About Type Face : Johnston and Gill sans

Johnston 3

Apologies for the clunky nature of this post but I am paraphrasing the excellent BBC documentary of a couple of weeks ago before it disappears from iplayer. The presenter was the fantastically engaging Mark Ovenden

Edward Johnston and Eric Gill revolutionised how we look at publicity and signage in the 1910s and 20s period.

The first thing for the uninitiated (including me) is that the ‘sans’ in a typeface means ‘sans serif’ a little flourish at the bottom of a letter Sans is straight up and down, if you look closely at the p in this typeface for example it has a little flare at the bottom

A type face is not a font : discuss

The first ‘sans’ typeface that we recognise today was commissioned by Frank Pick (him again). Frank decided to change the lettering to make it really distinctive and make it straightforward, clear and ‘manly’

The lettering went alongside a clearer message to the public of what the underground had to offer.

Arts and crafts was the dominant style of the time, most type was in serifs with decorative kicks.

London was alive with progressive artists at the start of C20th, one man was a calligraphy specialist and lecturer at London Central School of Art  : Edward Johnston. Pick was fascinated by Johnston’s work in calligraphy. He was not an obvious choice but it worked.

Its a simple typeface but has a few quirks for example the diamond for a dot. From 1916, the Johnston sans face was rolled out across the Underground network, it is based on a Roman square proportion lettering principle.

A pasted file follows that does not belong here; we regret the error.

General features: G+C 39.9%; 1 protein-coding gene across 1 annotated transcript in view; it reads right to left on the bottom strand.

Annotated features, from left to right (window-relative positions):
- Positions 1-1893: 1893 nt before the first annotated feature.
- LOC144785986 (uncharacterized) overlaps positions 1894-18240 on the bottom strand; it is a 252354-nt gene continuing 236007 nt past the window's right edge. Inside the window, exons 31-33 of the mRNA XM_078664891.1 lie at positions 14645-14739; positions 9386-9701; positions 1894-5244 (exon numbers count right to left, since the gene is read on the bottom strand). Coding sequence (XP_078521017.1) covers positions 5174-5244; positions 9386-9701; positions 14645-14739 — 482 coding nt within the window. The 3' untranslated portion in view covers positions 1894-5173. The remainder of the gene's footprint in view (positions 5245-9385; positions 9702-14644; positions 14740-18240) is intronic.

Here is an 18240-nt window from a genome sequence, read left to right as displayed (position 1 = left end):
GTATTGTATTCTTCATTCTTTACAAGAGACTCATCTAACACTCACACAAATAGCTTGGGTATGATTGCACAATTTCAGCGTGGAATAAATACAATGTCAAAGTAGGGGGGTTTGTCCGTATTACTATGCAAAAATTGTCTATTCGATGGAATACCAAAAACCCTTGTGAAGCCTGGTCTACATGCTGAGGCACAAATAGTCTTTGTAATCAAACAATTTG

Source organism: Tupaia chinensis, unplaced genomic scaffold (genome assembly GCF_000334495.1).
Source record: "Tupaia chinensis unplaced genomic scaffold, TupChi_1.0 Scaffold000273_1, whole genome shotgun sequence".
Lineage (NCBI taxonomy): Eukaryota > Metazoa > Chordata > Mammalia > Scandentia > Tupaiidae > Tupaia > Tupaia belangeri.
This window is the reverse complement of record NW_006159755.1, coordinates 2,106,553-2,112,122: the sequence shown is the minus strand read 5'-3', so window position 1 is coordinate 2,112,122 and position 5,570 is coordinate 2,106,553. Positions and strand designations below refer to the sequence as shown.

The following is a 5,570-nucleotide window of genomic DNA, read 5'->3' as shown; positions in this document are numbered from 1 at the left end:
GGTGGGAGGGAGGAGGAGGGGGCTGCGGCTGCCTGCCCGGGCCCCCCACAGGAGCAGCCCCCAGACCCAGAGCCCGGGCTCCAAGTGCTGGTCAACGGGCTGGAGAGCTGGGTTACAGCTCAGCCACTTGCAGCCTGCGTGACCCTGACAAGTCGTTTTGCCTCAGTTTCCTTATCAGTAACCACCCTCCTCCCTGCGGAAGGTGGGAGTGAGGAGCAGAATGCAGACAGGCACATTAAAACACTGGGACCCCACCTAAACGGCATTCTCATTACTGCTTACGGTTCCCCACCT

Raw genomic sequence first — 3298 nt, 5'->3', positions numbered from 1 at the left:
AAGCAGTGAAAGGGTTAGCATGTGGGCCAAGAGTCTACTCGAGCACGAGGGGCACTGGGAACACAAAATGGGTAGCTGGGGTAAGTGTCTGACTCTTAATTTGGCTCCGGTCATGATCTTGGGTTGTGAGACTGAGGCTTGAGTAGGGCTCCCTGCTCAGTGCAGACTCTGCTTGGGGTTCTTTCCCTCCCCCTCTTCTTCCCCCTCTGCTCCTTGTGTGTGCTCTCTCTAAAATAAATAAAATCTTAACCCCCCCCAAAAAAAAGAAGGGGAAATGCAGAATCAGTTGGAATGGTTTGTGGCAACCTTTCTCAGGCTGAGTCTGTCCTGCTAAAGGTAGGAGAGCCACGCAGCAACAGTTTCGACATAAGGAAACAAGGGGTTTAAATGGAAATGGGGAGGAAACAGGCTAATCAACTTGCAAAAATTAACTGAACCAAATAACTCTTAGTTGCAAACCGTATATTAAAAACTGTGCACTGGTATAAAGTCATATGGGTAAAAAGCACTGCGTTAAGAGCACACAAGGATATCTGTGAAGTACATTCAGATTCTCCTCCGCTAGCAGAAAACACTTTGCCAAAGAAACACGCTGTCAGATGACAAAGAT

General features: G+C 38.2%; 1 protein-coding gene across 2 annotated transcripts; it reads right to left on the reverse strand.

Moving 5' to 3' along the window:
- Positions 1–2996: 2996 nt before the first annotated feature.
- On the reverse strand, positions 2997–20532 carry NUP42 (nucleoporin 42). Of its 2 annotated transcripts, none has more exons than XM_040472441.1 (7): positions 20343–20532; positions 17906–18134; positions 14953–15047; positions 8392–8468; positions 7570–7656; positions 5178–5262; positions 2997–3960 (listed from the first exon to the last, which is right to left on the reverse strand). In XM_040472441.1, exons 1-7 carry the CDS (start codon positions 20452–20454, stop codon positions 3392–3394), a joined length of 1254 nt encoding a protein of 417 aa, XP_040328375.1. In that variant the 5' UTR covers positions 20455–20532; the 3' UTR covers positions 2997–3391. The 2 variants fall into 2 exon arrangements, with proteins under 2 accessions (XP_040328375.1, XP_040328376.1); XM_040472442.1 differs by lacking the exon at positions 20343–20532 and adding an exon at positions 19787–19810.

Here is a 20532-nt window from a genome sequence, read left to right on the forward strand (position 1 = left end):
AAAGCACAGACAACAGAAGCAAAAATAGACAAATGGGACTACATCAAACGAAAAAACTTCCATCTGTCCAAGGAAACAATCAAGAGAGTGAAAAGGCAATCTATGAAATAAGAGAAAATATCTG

Printers with access to the blocks were forbidden to be used by anyone else.

The Johnston typeface was later used in a smaller format on all bus signage around London.

Keeping things standard was an issue. In 1938 the standard signs manual was created, the beginning of corporate identity as we know it today.

Johnston’s creation defined London Transport, Johnston also developed the bulls eye design by hollowing out the red roundel and creating the recognisable logo we see today

Johnston 1Johnston 2

An architect and stone cutter, Eric Gill was a student of Johnston, he was inspired and made a sign for a Bristol bookshop in a serif face.

Gill was a complex character working in various artistic media including sculpture, his early works have gained a lot of attention for mixing religious and sexual themes.

The game changer for Gill was the rise in commercial typefaces that could be licenced to users which spread through the punched casting printing technique. Monotype was a company specialising in this technology. They were on the look out for something new and exciting. Monotype spotted the bookshop sign and the rest is history.

Gill transposed the letters that he had used for the bookshop. The typeface spread like wildfire and taken up by a big customer : LNER the second largest train company was re branding. Cecil Dandridge : Publicity Manager commissioned the Gill sans typeface. Soon it was on every item in the network.





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